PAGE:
Regardless of metastatic disease, surgical resection of NF-pNETs is considered beneficial for overall survival [8, 10,11,12]. The predictors of survival include tumour grade, disease stage, tumour size, histopathological type, and lymph node status [10, 11, 13]. In particular, tumour grade is an important predictor of survival [14, 15].

NF-pNETs account for approximately 2% of all pancreatic malignancies [11]. In addition, there are very few studies, especially population-based studies, on the epidemiology and natural history of NF-pNETs. This might be because of the rarity of the disease and the complexity in its classification, as well as the lack of understanding of clinical and prognostic features of NF-pNETs.

Although there are some studies based on the Surveillance, Epidemiology, and End Results (SEER) Programme using the International Classification of Disease for Oncology (ICD-O)-3 codes (8013/3, 8246/3, and 8150/3), they had some deficiencies. Such as the study by AJ Moser [16], who found that enucleation is equivalent to resection and identified enucleation as a factor contributing to survival benefit. However, with advancements diagnosis and treatment, such as improvements in imaging technology, surgical techniques, and adjuvant therapies, overall survival and trends in incidence and mortality for NF-pNETs may change. Our study used annual percent change (APC) to evaluate the incidence and incidence-based (IB) mortality trends as well as the prognostic factors in recent years (2000–2014) for NF-pNETs using a population identified through the SEER Programme database in the United States (US).

Methods

Data source

SEER is an authoritative source of information on cancer incidence and survival in the United States. SEER currently collects and publishes cancer incidence and survival data from population-based cancer registries covering approximately 28% of the U.S. population and is maintained by the National Cancer Institute. The SEER Program is the only comprehensive source of population-based information in the United States that includes stage of cancer at the time of diagnosis, incidence and survival data. The mortality data reported by SEER are provided by the National Center for Health Statistics. The geographic areas of the data was based on the reporting system and population difference. The population data used in calculating cancer rates has through appropriate criteria before abstrcation.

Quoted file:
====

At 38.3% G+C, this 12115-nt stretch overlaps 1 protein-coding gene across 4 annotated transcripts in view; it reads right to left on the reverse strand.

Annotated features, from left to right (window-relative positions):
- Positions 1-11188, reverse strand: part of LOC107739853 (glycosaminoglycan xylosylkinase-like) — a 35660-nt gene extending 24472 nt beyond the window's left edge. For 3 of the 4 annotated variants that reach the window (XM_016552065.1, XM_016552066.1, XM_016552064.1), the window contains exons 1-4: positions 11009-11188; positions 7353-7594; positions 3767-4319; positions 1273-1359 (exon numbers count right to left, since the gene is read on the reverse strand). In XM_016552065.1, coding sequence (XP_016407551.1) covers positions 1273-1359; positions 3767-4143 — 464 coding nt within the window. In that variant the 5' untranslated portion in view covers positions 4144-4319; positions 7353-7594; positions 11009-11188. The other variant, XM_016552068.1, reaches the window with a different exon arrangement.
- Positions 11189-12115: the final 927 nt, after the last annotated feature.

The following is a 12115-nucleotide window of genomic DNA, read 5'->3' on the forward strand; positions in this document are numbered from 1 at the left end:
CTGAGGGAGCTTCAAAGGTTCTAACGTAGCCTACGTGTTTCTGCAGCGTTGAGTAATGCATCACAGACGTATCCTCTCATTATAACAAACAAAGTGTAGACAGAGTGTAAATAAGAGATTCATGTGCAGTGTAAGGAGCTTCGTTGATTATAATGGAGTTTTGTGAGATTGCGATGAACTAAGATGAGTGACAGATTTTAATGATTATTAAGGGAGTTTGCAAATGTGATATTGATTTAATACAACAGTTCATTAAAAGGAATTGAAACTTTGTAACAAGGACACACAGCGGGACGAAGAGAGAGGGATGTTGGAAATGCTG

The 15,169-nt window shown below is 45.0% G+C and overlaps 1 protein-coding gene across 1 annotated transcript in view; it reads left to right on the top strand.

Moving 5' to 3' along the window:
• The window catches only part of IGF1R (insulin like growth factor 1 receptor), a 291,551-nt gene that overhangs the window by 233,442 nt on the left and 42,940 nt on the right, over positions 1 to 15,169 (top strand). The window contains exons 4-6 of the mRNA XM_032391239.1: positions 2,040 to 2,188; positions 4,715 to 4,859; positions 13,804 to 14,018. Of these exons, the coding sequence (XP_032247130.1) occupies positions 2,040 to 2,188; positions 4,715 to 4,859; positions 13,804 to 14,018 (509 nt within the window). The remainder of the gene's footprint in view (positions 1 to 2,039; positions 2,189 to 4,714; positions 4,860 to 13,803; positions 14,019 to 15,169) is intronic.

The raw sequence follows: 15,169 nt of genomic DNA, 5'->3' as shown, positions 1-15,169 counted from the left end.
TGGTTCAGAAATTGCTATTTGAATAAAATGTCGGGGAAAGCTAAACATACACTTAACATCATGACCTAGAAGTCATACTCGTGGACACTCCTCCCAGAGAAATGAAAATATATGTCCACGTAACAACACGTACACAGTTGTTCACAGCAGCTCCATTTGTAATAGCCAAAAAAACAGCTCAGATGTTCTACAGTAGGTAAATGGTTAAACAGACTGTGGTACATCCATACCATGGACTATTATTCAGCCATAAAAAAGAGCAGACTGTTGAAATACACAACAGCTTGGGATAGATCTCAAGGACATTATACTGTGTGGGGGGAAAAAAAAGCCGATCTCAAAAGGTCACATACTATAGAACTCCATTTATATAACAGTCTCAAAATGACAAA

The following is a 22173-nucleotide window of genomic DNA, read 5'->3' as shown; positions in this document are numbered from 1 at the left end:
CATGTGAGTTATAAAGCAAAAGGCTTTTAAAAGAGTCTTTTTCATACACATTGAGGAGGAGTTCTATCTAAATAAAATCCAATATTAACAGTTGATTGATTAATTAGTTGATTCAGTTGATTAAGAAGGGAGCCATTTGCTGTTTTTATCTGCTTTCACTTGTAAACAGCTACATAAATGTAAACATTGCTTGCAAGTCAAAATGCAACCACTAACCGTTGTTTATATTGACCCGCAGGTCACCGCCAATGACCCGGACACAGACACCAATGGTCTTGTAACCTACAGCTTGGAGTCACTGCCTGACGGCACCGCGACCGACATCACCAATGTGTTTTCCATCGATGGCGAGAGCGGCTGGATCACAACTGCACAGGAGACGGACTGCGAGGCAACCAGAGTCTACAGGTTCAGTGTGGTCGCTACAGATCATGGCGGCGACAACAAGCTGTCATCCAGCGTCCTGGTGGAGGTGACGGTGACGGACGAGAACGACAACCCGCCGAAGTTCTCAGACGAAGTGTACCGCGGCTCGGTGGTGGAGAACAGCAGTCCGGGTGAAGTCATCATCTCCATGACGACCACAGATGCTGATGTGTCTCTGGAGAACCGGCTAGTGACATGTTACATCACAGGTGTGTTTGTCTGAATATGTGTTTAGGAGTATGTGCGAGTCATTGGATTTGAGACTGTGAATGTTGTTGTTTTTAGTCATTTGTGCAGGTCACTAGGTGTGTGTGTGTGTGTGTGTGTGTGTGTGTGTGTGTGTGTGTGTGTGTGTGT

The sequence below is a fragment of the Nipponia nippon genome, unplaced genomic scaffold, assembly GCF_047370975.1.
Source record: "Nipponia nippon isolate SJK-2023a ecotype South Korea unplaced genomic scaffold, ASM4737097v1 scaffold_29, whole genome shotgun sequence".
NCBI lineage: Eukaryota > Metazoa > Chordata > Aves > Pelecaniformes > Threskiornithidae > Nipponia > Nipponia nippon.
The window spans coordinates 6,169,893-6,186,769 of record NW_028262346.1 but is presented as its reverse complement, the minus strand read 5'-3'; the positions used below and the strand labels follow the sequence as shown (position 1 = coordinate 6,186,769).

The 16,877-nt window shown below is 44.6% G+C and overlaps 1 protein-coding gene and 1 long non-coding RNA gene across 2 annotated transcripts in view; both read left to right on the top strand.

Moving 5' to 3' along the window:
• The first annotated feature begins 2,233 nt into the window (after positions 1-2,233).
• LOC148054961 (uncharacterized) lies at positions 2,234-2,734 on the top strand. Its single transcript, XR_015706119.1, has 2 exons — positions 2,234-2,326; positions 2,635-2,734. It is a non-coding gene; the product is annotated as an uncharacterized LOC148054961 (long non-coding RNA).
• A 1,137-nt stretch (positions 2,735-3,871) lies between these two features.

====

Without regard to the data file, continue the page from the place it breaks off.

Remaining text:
We used a retrospective cohort study to the data from the SEER database, which is in term of the November 2016 submission. Data is obtained from 2000 to 2014 from the SEER 18 registries (San Francisco-Oakland SMSA, Connecticut, Detroit, Hawaii, Iowa, New Mexico, Seattle, Utah, Atlanta, San Jose-Monterey, Los Angeles, Alaska Natives, Rural Georgia, California excluding SF/SJM/LA, Kentucky, Louisiana, Greater Georgia and New Jersey with adjustment for the areas impacted by Hurricanes Katrina and Rita).

The SEER Programme registries routinely collect data on patient demographics, cancer features and cancer-associated treatment. The SEER database has coded surgery intervention as a variable, which mentions whether no surgery or resection is performed. However, details of chemotherapy are not included in this database.

Study population

We used the SEER database for descriptive analysis and determination of incidence trends. For descriptive analysis, in the SEER database, we used ICD-O-3 codes (8013/3, 8150/3, and 8240/3–8249/3) and site codes (C25.0-C25.4 and C25.7-C25.9) from 2000 to 2014. Patients who were diagnosed within 1 month before death (diagnosis reported on the death certificate or diagnosed at autopsy) were included in the analysis of incidence trends. However, these patients were excluded from survival analyses because survival time in the SEER database is calculated in months and not days, and if we used these data, these cases would be treated to have a survival duration of zero. In addition, we excluded patients who were diagnosed with other primary malignant tumours because we wanted to minimize the chances of cases misdiagnosed as NF-pNET because of metastatic disease to the pancreas. Furthermore, we excluded patients who died due to causes other than NF-pNETs because unrelated causes of death were precluded. The SEER historic stages were used for disease stage classification in our study instead of the American Joint Committee on Cancer staging system, as we did not have access to the latter during our study period. The SEER stage classification provides consistent definitions over time and are as follows: localized (the tumour is confined to the primary site); regional (the tumour has spread to regional lymph nodes); and distant (the cancer has metastasized).